Ethereum smart contracts have a variety of possible standards, with ERC-20 being the most common. Nearly every Ethereum-based ICO we review is ERC-20-compatible. The ERC-721 standard is gaining ground, however (and even these tokens tend to be ERC-20 compatible too).
Crypto Kitties are among our favorite ERC-721 tokens, and many analysts and collectors compare them to Tamagotchi and Beanie Babies. Each Crypto Kitty is unique, and they’re inspiring people to collect them all like Pokémon. Even Wikileaks is getting in on the action, naming Crypto Kitties after various leaks the site publishes. They’re not the only crypto-collectibles on the block. So far, Crypto Kitty sales surpassed $12 million, and that number will keep climbing.
CryptoPunks are also gaining ground, with an estimated market cap of $1,461,231.72 and average sale price of $231.17. Each CryptoPunk is unique, and there are only 10,000 in existence (versus CryptoKitties, which can be bred by collectors and will experience generations, much like baseball cards). Larva Labs (the CryptoPunks creator) gamified the collection with a leaderboard, and the top collector already owns 986 CryptoPunks.
Rare Pepes join Dogecoin as memes that evolved from Internet jokes into legitimate cryptocurrencies with a real economy behind them. However, while the Dogecoins are fungible, Rare Pepes are not. They’re collectible digital works of modern art with varying values depending on the individual works.
Virtual reality is also an important technology, and crypto is finding its way into that market too. Decentraland is a VR world like Minecraft, with ERC-721 tokens representing ownership of land parcels of differing sizes. This virtual real estate simulation is where we start to see where non-fungible tokens have real-world value beyond just collectibles. A $200,000 house in San Jose, California will have a much different lot size than one in Marion, Indiana.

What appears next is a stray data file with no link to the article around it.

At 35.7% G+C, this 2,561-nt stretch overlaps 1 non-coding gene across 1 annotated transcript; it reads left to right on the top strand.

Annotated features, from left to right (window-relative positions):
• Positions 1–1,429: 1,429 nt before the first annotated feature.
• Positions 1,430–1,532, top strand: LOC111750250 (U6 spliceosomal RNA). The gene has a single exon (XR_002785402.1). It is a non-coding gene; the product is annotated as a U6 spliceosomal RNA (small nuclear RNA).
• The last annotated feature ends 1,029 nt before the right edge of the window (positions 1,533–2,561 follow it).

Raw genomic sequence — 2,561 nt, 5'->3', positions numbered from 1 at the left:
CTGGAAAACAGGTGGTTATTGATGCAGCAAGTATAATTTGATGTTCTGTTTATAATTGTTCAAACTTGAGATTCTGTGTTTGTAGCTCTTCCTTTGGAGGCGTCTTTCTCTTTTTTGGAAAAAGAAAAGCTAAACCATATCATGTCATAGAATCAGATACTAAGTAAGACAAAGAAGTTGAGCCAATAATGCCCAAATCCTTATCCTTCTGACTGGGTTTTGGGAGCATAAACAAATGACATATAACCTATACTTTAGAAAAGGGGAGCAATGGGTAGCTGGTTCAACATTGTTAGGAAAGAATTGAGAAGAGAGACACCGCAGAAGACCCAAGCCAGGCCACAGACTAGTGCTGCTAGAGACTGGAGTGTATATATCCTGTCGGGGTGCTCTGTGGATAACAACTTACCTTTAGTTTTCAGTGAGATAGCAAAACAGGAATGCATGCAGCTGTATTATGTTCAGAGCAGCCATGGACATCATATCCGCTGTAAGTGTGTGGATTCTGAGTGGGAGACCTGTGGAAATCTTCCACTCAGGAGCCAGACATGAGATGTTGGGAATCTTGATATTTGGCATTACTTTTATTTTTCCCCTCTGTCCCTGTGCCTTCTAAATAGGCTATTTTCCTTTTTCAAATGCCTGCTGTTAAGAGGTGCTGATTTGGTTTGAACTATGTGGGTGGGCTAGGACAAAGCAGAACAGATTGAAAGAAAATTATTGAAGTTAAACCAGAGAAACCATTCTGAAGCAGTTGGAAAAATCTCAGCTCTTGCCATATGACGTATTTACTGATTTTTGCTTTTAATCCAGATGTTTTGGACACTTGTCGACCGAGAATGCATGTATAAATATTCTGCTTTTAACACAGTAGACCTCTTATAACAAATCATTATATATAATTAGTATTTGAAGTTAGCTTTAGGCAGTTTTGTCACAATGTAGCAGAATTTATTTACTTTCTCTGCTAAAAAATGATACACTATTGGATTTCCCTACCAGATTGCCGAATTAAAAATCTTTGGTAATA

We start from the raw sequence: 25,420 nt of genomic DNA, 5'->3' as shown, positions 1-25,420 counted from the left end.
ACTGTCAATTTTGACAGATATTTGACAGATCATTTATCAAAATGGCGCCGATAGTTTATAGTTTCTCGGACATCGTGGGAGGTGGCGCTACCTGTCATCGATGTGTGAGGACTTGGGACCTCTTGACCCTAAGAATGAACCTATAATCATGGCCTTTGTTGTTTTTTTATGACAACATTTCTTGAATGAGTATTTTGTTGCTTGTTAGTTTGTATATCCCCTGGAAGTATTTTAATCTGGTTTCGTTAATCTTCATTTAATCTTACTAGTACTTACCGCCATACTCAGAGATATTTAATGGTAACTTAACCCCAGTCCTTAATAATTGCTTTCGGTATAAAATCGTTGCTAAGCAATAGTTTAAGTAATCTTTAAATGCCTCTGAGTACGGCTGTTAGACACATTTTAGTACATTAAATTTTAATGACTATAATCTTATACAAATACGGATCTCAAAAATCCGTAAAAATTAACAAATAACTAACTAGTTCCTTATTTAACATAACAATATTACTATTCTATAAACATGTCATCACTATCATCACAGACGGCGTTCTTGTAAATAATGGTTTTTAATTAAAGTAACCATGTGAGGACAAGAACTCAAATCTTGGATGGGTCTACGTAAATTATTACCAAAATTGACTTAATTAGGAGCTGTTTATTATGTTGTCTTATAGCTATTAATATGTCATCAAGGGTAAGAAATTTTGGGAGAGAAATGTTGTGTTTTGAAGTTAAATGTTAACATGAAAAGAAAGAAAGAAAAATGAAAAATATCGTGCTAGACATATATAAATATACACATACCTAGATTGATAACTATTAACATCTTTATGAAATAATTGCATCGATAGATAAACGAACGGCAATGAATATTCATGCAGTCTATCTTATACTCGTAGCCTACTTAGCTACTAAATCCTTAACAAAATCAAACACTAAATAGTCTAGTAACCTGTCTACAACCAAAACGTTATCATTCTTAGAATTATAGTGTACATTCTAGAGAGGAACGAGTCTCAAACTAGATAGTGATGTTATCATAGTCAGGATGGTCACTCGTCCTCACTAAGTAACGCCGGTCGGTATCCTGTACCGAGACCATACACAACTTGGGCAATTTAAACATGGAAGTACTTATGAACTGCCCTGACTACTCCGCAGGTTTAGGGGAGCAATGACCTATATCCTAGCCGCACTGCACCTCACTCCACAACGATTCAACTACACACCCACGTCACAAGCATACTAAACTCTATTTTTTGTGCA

WePower also uses the ERC-721 standard, as each tokenized electricity token can represent a different time frame, amount, or type of energy (solar, wind, hydro). Electricity is a non-fungible commodity, as opposed to the Lady Finger banana, which is the fungible commodity backing Bananacoin.
So, while non-fungible ERC-721 tokens are currently being used to power fun and games on the blockchain, they’re a very important investment instrument that may soon see more widespread usage. Whether or not those use-cases will support the values of Crypto Kitties and CryptoPunks remains to be seen. Beanie Babies owners, for example, are quickly finding that market is gone, and nobody is collecting them anymore. But Beanie Babies don’t have the transaction history
Crypto Kitties do, and you can breed them.
Even in non-fungible markets like comic books, where the vast majority of issues barely retain their value over time, there are still million dollar babies. While the full Crypto Kitty and CryptoPunk collections may not gain value, individual ones can do just that. If you’re holding the right one at the right time, you could find yourself surpassing the profits made by the sellers of Action Comics #1.
And you’ll do it without the overhead costs of preserving them.